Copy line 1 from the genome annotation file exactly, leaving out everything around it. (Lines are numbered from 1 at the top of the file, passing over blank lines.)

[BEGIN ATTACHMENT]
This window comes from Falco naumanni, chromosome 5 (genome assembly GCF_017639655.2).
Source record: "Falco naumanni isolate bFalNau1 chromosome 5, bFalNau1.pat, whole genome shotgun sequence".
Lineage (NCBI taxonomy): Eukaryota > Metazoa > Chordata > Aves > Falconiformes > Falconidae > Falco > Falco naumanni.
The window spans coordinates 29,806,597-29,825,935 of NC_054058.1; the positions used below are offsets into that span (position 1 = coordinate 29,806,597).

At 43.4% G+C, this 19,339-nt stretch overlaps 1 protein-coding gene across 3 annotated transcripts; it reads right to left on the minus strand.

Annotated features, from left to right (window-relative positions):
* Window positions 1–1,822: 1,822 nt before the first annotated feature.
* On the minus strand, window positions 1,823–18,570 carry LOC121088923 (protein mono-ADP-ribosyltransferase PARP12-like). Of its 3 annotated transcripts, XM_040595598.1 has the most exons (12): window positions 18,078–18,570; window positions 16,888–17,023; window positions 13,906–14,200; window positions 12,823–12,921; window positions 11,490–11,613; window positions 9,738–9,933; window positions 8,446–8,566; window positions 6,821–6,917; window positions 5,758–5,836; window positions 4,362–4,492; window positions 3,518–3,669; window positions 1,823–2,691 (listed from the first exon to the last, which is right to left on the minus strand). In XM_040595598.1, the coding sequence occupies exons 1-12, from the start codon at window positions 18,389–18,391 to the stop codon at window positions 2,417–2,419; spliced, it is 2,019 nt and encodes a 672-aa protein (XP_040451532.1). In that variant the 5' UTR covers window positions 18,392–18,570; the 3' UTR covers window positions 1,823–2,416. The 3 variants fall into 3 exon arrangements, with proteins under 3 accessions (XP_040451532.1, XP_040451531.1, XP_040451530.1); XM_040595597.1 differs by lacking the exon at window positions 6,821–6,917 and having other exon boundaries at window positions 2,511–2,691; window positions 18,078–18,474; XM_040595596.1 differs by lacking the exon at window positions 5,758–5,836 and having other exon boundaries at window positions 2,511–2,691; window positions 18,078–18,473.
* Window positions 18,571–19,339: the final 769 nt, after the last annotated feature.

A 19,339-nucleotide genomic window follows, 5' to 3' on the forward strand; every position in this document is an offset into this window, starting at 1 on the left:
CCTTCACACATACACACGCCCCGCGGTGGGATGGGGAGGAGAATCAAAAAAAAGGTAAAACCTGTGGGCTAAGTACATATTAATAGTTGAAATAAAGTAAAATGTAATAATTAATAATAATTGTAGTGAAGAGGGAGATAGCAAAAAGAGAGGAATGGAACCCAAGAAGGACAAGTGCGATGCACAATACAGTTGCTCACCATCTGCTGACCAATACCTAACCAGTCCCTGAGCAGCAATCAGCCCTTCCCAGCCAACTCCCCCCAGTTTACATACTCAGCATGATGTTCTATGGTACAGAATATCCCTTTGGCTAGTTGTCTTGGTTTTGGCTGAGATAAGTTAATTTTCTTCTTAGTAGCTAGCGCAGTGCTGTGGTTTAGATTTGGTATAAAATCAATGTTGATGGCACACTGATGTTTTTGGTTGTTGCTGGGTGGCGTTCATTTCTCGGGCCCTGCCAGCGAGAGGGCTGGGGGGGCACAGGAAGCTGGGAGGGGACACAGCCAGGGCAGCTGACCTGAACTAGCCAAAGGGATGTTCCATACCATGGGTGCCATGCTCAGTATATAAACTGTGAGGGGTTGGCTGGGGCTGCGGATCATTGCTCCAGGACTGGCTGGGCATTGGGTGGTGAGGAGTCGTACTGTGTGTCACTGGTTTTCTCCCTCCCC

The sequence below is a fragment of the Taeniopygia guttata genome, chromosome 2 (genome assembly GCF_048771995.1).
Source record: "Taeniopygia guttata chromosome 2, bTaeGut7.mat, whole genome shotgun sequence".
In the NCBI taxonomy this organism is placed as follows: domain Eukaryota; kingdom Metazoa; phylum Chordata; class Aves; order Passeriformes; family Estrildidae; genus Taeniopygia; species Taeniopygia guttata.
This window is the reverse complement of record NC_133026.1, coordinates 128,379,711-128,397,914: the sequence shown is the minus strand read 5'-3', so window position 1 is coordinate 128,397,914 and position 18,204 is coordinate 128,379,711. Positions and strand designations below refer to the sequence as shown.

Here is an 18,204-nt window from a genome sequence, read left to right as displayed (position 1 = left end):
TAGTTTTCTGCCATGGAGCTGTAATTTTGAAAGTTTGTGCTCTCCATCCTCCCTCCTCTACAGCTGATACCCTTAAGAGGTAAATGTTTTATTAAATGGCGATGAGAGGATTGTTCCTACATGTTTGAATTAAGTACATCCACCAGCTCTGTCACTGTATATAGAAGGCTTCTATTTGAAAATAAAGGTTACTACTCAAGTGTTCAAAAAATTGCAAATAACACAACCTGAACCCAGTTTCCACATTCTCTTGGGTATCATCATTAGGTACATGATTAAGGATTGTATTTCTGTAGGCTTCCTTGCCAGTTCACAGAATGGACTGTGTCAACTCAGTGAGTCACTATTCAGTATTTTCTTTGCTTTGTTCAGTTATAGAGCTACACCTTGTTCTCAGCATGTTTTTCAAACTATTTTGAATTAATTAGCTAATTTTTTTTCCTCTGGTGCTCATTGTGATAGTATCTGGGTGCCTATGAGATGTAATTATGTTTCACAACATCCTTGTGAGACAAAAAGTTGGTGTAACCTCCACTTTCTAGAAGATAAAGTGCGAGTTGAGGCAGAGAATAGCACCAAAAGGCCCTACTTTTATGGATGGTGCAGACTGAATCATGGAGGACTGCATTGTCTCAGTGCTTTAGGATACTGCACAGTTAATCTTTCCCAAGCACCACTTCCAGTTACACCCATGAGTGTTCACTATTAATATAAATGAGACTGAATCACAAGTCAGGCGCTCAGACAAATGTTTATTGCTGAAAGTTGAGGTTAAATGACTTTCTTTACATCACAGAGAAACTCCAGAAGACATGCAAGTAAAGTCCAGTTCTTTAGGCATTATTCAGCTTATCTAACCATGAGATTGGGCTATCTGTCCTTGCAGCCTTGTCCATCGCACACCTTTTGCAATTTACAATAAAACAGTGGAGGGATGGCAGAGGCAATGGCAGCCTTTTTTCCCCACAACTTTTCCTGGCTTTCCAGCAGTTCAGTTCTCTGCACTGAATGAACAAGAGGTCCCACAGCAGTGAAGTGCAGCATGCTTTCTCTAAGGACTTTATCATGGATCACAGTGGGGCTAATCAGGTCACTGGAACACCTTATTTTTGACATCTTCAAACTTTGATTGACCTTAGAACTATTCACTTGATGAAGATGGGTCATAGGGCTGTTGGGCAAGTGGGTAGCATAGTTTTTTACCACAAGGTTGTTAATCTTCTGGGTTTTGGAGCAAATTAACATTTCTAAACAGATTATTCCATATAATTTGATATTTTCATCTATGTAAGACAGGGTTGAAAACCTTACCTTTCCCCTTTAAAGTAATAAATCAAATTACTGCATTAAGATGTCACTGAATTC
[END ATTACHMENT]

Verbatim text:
This window comes from Falco naumanni, chromosome 5 (genome assembly GCF_017639655.2).